by Ross Caputi (Special Reports, Crescent International Vol. 40, No. 10, Muharram, 1433)
Iraq War veteran, Ross Caputi, writes about his thoughts on the role of veterans in the Occupy movement. The author is a Marine Corps veteran of the second siege of Fallujah and a member of March Forward! He is the founder of the Justice for Fallujah Project, which hosted various events during the second annual Remember Fallujah Week, November 16-19, 2011.
I did not serve my country in Iraq; I served the 1%. It was on their behalf that I helped lay siege to Fallujah, helped kill thousands of civilians, helped displace hundreds of thousands of innocent people, and helped destroy an entire city. My “service” served Exxon-Mobil, Halliburton, KBR, Blackwater, and other multinational corporations in Iraq.
My family in Massachusetts is not safer because of my service, and Iraqis are not freer. I helped oppress Iraqis in a manner far more brutal than what has been experienced by the Occupy movement at the hands of the New York and Oakland police departments.
I was an occupier and am now an #occupier. I once served the 1%, but now try to serve the 99%. That is why I must speak up when I see the Occupy movement being led astray by the same nationalism and “Ameri-centrism,” the same thoughtless praises for US troops and veterans, and the same hypocrisy that led us into the so-called “War On Terror” and the occupations of Iraq and Afghanistan.
Many of us have joined the Occupy movement, because we identify as members of the 99%, but the media only began to highlight our participation after Cpl. Scott Olsen was shot in the head by the Oakland police with a projectile on October 25. Olsen was immediately rushed to the emergency room, and his name soon became a rallying cry. A nationwide call was put out for vigils in solidarity with Olsen.
Going to war is not “serving our country”
The Occupy movement was quick to highlight Olsen’s “service” and his two deployments to Iraq. The New York Times noted that “his injury — and the oddity of a Marine who faced enemy fire only to be attacked at home — has prompted an outpouring of sympathy, as well as calls for solidarity.”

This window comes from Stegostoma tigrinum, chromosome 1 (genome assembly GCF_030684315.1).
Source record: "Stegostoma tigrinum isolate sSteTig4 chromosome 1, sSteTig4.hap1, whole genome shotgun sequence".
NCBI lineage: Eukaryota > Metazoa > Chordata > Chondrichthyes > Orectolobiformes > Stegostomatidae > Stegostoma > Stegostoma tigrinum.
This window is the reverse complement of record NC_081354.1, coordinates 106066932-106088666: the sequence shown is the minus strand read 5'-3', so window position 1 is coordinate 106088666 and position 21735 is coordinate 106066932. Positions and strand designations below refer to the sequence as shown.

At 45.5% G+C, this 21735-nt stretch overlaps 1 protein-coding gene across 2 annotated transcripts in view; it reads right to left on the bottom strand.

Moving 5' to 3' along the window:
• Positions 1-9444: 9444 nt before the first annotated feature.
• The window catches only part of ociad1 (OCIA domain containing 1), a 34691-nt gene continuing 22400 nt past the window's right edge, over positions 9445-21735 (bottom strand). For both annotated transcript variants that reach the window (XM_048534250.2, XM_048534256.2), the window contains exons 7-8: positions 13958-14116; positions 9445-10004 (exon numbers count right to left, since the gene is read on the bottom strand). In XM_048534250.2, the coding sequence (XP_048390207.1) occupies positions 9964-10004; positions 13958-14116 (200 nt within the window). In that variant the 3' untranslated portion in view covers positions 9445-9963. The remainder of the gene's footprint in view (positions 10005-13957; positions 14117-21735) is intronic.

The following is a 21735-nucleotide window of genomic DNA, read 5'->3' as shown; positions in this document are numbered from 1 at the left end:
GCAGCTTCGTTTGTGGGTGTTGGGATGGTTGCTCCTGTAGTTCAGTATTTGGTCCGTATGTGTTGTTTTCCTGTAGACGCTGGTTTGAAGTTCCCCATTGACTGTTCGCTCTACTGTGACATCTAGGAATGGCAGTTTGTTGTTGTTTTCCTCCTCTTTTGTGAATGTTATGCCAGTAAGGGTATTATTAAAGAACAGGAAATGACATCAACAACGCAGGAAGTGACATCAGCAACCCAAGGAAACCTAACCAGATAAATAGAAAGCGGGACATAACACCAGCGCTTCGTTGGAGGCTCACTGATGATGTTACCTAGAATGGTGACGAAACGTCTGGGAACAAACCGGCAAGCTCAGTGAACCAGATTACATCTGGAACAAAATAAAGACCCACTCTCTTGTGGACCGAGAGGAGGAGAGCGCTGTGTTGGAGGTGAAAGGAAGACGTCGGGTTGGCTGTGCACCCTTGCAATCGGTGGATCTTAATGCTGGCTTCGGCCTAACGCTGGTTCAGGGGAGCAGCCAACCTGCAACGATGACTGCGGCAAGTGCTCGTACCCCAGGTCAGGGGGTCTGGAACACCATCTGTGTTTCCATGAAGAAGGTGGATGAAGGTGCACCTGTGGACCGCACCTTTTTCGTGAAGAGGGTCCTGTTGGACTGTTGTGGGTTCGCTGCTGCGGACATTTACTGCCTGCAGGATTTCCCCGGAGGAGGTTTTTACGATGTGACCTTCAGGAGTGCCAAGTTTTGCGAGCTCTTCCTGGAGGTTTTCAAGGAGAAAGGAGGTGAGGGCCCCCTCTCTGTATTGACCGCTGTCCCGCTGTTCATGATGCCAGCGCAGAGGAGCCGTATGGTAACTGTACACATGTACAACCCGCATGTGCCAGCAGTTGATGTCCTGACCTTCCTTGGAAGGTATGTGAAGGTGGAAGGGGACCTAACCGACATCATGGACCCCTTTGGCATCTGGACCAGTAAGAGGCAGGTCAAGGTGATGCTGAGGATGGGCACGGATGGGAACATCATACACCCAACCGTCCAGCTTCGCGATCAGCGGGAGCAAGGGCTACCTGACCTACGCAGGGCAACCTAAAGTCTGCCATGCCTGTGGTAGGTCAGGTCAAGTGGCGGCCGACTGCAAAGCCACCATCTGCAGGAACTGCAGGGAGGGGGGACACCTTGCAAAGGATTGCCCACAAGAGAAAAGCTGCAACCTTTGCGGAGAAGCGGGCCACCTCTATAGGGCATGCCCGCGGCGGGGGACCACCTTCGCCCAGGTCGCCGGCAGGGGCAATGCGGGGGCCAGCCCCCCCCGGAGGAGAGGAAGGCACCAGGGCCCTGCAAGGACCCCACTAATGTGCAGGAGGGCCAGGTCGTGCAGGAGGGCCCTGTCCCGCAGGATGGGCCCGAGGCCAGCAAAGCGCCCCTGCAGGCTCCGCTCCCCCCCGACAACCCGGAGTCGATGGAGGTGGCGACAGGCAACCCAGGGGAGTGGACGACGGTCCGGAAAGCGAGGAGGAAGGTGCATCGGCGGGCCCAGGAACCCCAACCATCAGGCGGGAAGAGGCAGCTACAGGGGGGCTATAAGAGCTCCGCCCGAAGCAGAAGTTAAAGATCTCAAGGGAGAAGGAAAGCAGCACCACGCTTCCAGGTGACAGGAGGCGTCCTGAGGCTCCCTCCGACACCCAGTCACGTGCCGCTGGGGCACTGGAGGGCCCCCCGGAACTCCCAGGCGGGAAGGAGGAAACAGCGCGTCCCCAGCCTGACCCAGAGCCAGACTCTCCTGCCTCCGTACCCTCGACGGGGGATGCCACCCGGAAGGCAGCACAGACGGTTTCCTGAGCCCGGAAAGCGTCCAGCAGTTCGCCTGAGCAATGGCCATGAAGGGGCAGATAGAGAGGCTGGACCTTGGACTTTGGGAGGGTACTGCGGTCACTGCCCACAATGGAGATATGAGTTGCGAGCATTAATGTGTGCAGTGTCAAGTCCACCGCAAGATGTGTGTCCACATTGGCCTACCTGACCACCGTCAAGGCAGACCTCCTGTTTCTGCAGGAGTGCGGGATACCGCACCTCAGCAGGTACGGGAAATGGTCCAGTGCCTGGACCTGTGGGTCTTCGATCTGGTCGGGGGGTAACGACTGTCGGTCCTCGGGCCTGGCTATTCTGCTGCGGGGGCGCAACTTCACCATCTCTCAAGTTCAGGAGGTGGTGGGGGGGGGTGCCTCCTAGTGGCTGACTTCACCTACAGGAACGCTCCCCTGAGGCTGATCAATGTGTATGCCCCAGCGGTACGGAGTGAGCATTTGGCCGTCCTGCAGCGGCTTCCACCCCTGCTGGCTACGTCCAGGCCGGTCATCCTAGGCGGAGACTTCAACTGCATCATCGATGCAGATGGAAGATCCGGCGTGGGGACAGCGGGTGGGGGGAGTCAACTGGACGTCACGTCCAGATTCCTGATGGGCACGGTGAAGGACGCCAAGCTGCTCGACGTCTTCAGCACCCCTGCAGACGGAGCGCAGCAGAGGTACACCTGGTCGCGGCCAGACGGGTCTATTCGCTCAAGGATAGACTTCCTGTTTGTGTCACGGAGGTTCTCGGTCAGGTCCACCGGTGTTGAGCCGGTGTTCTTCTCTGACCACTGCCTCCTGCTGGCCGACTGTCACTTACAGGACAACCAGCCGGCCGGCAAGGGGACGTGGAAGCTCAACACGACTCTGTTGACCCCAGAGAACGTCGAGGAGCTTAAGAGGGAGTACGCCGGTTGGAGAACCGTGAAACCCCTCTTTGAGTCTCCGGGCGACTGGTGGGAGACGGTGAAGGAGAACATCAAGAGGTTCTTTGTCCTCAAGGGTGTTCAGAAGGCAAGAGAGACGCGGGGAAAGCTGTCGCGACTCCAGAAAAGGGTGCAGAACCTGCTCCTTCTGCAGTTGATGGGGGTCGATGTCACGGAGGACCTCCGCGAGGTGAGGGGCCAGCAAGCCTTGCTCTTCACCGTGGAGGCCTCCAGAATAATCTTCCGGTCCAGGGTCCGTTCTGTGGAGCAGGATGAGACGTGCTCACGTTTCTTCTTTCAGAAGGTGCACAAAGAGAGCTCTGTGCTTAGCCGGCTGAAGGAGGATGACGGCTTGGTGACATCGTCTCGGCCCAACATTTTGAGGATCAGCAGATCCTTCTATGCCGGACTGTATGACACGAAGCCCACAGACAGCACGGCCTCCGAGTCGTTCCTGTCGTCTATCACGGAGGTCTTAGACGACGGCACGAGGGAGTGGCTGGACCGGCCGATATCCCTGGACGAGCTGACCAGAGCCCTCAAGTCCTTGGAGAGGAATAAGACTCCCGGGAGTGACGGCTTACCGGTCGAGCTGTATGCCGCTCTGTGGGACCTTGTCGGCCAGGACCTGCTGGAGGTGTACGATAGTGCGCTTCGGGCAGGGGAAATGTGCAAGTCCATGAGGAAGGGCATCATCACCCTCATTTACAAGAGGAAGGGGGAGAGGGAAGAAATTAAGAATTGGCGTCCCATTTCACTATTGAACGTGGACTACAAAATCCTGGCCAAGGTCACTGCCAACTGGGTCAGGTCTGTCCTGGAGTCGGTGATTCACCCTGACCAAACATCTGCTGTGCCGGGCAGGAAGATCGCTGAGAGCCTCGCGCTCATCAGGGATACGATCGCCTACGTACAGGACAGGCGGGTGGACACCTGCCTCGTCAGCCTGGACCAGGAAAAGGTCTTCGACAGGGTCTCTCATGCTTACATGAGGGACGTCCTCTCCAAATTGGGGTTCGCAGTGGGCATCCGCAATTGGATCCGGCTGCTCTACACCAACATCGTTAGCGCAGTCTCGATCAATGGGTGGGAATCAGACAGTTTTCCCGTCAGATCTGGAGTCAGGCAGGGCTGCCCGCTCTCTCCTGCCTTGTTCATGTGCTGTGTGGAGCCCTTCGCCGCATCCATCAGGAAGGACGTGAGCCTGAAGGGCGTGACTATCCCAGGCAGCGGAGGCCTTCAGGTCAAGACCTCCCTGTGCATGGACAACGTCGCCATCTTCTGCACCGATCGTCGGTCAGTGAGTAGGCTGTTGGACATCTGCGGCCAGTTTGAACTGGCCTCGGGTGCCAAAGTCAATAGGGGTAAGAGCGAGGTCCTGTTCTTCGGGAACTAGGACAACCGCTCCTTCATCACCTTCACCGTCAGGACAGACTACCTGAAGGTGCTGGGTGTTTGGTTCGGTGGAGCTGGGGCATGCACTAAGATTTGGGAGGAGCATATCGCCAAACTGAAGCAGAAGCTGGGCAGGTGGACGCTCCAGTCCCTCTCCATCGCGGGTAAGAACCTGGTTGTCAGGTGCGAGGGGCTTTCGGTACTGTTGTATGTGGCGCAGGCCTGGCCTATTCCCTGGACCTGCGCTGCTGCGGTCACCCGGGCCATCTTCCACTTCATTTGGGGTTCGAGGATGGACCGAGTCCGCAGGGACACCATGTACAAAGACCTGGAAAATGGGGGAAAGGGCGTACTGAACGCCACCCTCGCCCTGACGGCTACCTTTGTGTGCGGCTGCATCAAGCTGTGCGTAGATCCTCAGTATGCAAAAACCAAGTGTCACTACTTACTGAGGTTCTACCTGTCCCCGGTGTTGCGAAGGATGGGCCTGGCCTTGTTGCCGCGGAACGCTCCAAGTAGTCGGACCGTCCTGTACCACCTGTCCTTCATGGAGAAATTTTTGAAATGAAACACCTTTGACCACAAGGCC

Although Olsen appears to oppose the wars in Iraq and Afghanistan — he is a member of Iraq Veterans Against the War and Veterans For Peace — the Occupy movement’s response to his attack has revealed ambivalence on these issues.
The Occupy movement has glossed over the irony that Olsen was put in the hospital by some of the same tactics that his Marine Corps used against Iraqis. It has not drawn a connection between what happened to Olsen and what happened to Iraqis who peacefully protested against the US occupation of their country — like in Fallujah on April 28, 2003, when the US fired into a crowd of protesters and killed 13 civilians. Countless other identical incidents have taken place, even today as Iraqis also protest unemployment, corruption and lack of services.
When the Occupy movement mentions Olsen’s “service” without clarifying who he served, they hide the lies of the 1% and ignore the more than 1 million dead Iraqis, the millions of refugees and orphans, and the dramatic rise in cancers and birth defects in Iraq. We must stand for the most affected victims of Wall Street
I watched a YouTube video the other day of US Marine Corps Sgt. Shamar Thomas shouting at the NYPD: “If you want to go kill or hurt people, go to Iraq. Why are you hurting US citizens?” as a crowd of Occupy Wall Street protesters cheered him on.
Over 2.5 million people have watched this video, and Thomas appeared on Rosie O’Donnell’s television show and made several appearances on Keith Olbermann. Everyone championed his “service” and decried police brutality against US citizens. Nobody questioned the dismissal of the value of Iraqi lives.
We should all decry police brutality wherever it rears its ugly head. Yet police brutality and the murder of innocent civilians in foreign countries in service of the 1% are both moral issues, and to decry one without decrying the other suggests a serious disconnect.
These attitudes in our movement are deeply troubling to me. We decry economic injustice at home, but stay silent about the unjust occupations of Iraq and Afghanistan. We decry police brutality at home, while the US war machine brutalizes innocent people abroad. We need to understand that Iraqis, Afghans, Palestinians, Libyans and everyone else who has fallen victim to the 1% and its war machine are part of the 99%, too.
We can love our country, but we should not value American lives more than any other. We can set up a Scott Olsen Support Fund, but we should not ignore the rise in cancers and birth defects that US weapons have caused in Iraq.
Veterans have an important role to play in this movement, but we are not heroes because of our participation in the wars, and it is shameful for anyone to use us to appeal to patriotism; that only serves the 1%. What we have to offer this movement is a first-hand account of what the 1% has done all over the world at the expense of the 99%. We as veterans are in a better position than anyone else to fight against the dangerous beliefs that put veterans on a pedestal. It is our responsibility to speak out against injustice, no matter where it occurs in this world.
Courtesy: www.answercoalition.org where this article first appeared.